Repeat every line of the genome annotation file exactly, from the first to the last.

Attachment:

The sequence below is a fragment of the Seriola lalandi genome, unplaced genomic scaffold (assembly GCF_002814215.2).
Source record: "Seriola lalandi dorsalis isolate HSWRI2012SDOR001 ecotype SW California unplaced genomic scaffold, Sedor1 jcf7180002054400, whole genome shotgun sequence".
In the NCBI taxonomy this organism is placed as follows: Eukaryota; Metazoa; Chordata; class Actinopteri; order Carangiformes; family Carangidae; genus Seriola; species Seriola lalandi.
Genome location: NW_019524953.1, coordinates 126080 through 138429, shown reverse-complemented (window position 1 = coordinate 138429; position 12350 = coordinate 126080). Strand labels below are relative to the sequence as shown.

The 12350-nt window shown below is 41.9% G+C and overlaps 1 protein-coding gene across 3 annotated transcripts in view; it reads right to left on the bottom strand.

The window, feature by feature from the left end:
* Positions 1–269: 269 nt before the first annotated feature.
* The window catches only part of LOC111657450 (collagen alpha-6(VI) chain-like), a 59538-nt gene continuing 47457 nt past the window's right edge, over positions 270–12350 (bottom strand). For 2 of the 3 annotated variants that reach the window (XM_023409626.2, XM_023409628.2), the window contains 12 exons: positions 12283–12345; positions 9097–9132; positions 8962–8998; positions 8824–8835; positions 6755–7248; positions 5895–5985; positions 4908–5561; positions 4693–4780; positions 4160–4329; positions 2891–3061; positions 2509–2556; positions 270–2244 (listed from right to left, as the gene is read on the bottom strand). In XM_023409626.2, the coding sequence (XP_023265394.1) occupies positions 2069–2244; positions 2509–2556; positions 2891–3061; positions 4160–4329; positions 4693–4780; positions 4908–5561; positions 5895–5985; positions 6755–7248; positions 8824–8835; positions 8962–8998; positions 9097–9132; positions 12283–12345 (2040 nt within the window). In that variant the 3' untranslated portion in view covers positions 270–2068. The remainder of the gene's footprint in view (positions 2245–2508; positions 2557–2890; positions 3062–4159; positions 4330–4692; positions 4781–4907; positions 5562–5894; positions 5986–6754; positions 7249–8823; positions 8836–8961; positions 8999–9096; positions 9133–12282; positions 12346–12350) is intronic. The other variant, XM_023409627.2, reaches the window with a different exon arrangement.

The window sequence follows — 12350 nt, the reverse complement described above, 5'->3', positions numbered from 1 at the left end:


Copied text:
The sequence below is a fragment of the Seriola lalandi genome, unplaced genomic scaffold (assembly GCF_002814215.2).
Source record: "Seriola lalandi dorsalis isolate HSWRI2012SDOR001 ecotype SW California unplaced genomic scaffold, Sedor1 jcf7180002054400, whole genome shotgun sequence".
In the NCBI taxonomy this organism is placed as follows: Eukaryota; Metazoa; Chordata; class Actinopteri; order Carangiformes; family Carangidae; genus Seriola; species Seriola lalandi.
Genome location: NW_019524953.1, coordinates 126080 through 138429, shown reverse-complemented (window position 1 = coordinate 138429; position 12350 = coordinate 126080). Strand labels below are relative to the sequence as shown.

The 12350-nt window shown below is 41.9% G+C and overlaps 1 protein-coding gene across 3 annotated transcripts in view; it reads right to left on the bottom strand.

The window, feature by feature from the left end:
* Positions 1–269: 269 nt before the first annotated feature.
* The window catches only part of LOC111657450 (collagen alpha-6(VI) chain-like), a 59538-nt gene continuing 47457 nt past the window's right edge, over positions 270–12350 (bottom strand). For 2 of the 3 annotated variants that reach the window (XM_023409626.2, XM_023409628.2), the window contains 12 exons: positions 12283–12345; positions 9097–9132; positions 8962–8998; positions 8824–8835; positions 6755–7248; positions 5895–5985; positions 4908–5561; positions 4693–4780; positions 4160–4329; positions 2891–3061; positions 2509–2556; positions 270–2244 (listed from right to left, as the gene is read on the bottom strand). In XM_023409626.2, the coding sequence (XP_023265394.1) occupies positions 2069–2244; positions 2509–2556; positions 2891–3061; positions 4160–4329; positions 4693–4780; positions 4908–5561; positions 5895–5985; positions 6755–7248; positions 8824–8835; positions 8962–8998; positions 9097–9132; positions 12283–12345 (2040 nt within the window). In that variant the 3' untranslated portion in view covers positions 270–2068. The remainder of the gene's footprint in view (positions 2245–2508; positions 2557–2890; positions 3062–4159; positions 4330–4692; positions 4781–4907; positions 5562–5894; positions 5986–6754; positions 7249–8823; positions 8836–8961; positions 8999–9096; positions 9133–12282; positions 12346–12350) is intronic. The other variant, XM_023409627.2, reaches the window with a different exon arrangement.

The window sequence follows — 12350 nt, the reverse complement described above, 5'->3', positions numbered from 1 at the left end: